June 21, 2017

I Love Disney Villains

... said somebody, somewhere.
I've always sympathized and identified with the villains in Disney movies. At their core, they're the only characters who are ever willing to be honest with themselves about what they want and how they're going to get it. Sure, they're dissatisfied with their lot in life, but what's wrong with seeing that your life could be better and doing whatever's necessary to achieve it? Disney villains are driven.

The only reason Disney villains ever lose is because they get greedy. Which is fine - greed is a powerful motivator and I think that so long as it pushes me to do better, that's a good thing - but every Disney villain loses everything he or she gained for the sole reason that he or she reached his or her hand further than he or she could take it back.

Imagine if in "Aladdin" that when tempted to wish to become a genie, Jafar had said, "Why? I'm already the most powerful wizard in the world, and I control the only known genie." Aladdin would have been snake-food; Jasmine would have been his royal bride (which was her fate from the beginning of the movie, and which she still didn't escape when she married Aladdin); and he'd still be the ruler of his strangely amalgamated India/Babylon.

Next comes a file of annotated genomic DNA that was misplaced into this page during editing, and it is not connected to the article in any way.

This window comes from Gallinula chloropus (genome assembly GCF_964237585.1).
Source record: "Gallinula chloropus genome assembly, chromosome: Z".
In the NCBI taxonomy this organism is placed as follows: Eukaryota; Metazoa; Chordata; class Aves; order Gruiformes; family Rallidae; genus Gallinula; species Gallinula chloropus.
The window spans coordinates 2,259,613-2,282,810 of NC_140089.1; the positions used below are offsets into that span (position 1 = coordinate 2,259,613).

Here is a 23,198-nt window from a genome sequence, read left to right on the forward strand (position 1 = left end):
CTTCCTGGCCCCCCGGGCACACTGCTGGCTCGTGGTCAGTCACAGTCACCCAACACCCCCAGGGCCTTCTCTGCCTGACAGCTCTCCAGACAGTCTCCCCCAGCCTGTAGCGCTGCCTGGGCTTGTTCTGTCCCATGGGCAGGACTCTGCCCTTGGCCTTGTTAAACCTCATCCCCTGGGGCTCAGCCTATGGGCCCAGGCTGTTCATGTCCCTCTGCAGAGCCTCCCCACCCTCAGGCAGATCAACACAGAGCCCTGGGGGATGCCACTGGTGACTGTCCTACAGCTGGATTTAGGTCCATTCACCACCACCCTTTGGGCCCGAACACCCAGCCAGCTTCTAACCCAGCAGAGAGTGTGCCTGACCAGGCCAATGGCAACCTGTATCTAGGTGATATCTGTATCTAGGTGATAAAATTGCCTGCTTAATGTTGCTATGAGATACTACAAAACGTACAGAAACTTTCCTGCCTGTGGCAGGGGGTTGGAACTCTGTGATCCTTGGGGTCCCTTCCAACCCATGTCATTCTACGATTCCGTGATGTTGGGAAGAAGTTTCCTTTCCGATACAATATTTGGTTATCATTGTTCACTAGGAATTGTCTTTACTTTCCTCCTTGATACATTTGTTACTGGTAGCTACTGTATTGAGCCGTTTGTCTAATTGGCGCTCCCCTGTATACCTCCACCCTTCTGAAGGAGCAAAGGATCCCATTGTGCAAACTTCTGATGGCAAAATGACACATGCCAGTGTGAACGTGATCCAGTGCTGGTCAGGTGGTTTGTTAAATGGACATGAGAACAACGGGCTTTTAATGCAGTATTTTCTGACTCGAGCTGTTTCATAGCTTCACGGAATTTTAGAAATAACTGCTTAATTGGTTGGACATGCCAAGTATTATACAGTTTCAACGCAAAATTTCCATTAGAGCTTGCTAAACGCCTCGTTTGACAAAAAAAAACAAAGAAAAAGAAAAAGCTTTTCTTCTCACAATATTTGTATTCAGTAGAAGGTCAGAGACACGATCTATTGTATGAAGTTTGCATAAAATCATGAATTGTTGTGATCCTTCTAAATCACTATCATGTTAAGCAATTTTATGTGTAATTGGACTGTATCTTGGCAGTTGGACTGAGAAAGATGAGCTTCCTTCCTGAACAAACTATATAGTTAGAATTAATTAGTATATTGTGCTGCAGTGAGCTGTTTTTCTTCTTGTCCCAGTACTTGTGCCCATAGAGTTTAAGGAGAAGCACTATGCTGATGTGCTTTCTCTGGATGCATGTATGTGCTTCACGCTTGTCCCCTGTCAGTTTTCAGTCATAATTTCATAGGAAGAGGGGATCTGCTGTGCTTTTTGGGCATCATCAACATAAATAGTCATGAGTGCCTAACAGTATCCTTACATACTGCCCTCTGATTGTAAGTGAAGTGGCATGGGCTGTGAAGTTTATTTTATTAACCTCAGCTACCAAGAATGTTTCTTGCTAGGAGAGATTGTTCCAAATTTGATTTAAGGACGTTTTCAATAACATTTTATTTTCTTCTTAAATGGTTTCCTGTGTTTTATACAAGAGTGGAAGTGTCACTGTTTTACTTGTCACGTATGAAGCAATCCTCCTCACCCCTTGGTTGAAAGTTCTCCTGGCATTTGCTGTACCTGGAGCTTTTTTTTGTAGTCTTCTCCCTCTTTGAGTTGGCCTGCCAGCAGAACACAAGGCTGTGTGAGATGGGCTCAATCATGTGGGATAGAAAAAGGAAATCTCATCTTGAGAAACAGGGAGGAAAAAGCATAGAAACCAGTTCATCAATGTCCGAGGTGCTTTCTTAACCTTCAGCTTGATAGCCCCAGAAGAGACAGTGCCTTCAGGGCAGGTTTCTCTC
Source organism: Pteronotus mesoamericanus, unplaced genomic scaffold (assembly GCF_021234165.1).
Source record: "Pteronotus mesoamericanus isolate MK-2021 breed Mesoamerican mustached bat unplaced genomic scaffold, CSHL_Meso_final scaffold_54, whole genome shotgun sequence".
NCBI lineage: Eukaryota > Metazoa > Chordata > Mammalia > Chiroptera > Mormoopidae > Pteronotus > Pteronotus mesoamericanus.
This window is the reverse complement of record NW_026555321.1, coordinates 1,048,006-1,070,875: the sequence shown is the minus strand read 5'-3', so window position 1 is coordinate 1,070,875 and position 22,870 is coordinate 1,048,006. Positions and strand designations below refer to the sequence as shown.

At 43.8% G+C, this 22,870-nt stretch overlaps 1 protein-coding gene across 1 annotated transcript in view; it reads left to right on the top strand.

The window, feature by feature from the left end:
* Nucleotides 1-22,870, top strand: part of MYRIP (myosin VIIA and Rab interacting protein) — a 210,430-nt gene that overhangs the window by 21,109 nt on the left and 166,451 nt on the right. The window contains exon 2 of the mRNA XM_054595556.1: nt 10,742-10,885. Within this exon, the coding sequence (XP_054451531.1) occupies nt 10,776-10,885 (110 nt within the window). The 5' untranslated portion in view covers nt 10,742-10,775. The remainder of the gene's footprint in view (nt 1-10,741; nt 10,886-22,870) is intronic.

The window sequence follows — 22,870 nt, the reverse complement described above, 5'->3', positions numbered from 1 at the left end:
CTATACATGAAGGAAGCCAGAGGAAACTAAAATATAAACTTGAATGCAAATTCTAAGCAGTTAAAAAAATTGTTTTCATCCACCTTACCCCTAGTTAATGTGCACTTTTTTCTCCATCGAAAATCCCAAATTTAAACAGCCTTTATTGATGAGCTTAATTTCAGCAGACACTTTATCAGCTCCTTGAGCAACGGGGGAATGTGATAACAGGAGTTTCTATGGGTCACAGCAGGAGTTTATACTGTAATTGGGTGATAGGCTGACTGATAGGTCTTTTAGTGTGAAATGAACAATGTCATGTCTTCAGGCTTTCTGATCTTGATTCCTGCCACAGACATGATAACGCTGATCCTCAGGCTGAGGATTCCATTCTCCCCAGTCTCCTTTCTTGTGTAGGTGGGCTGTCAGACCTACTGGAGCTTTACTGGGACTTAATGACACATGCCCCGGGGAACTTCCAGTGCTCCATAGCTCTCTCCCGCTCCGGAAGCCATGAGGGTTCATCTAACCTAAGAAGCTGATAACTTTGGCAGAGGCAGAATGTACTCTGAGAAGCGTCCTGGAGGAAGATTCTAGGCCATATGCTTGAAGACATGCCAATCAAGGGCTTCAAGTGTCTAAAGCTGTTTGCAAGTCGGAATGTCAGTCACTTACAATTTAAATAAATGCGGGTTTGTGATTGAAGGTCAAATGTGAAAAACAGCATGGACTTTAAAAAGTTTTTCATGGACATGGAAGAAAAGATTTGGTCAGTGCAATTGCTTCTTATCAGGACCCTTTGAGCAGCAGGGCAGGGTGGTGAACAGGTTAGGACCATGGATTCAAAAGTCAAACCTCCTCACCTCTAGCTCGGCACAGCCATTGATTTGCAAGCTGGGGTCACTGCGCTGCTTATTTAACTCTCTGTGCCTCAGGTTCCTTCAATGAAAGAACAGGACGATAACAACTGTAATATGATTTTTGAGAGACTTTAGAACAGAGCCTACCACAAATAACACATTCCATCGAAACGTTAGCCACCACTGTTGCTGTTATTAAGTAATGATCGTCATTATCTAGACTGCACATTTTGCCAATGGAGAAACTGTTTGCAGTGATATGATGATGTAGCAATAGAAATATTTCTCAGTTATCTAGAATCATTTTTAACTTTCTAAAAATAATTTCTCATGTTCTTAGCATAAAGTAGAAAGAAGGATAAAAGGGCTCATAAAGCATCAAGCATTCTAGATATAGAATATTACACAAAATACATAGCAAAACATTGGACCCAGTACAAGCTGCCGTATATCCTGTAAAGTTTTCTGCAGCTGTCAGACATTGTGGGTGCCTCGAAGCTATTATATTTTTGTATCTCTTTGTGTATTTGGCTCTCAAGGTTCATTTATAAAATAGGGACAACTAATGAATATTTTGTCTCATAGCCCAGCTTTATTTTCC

Or if in "The Little Mermaid" Ursula would have just let Ariel have her voice back, but kept King Triton in her mushroom collection and the magic trident in her own hands? She could have been queen of the entire ocean, but she over-reached when she tried to be queen of the land, too.

Or if in "Frozen" Prince Hans had contented himself to marry the princess he ensorceled and bide his time to over-throw the queen who clearly didn't even want the job? He'd be king of his own kingdom, and with control of what's probably the only warm-water port for leagues in any direction he could have made a big profit on docking fees for every ship passing through his waters and toward his brothers' kingdom.

People say that Disney movies teach valuable lessons, and I absolutely agree, but I don't think they're seeing the same lessons that I'm seeing.

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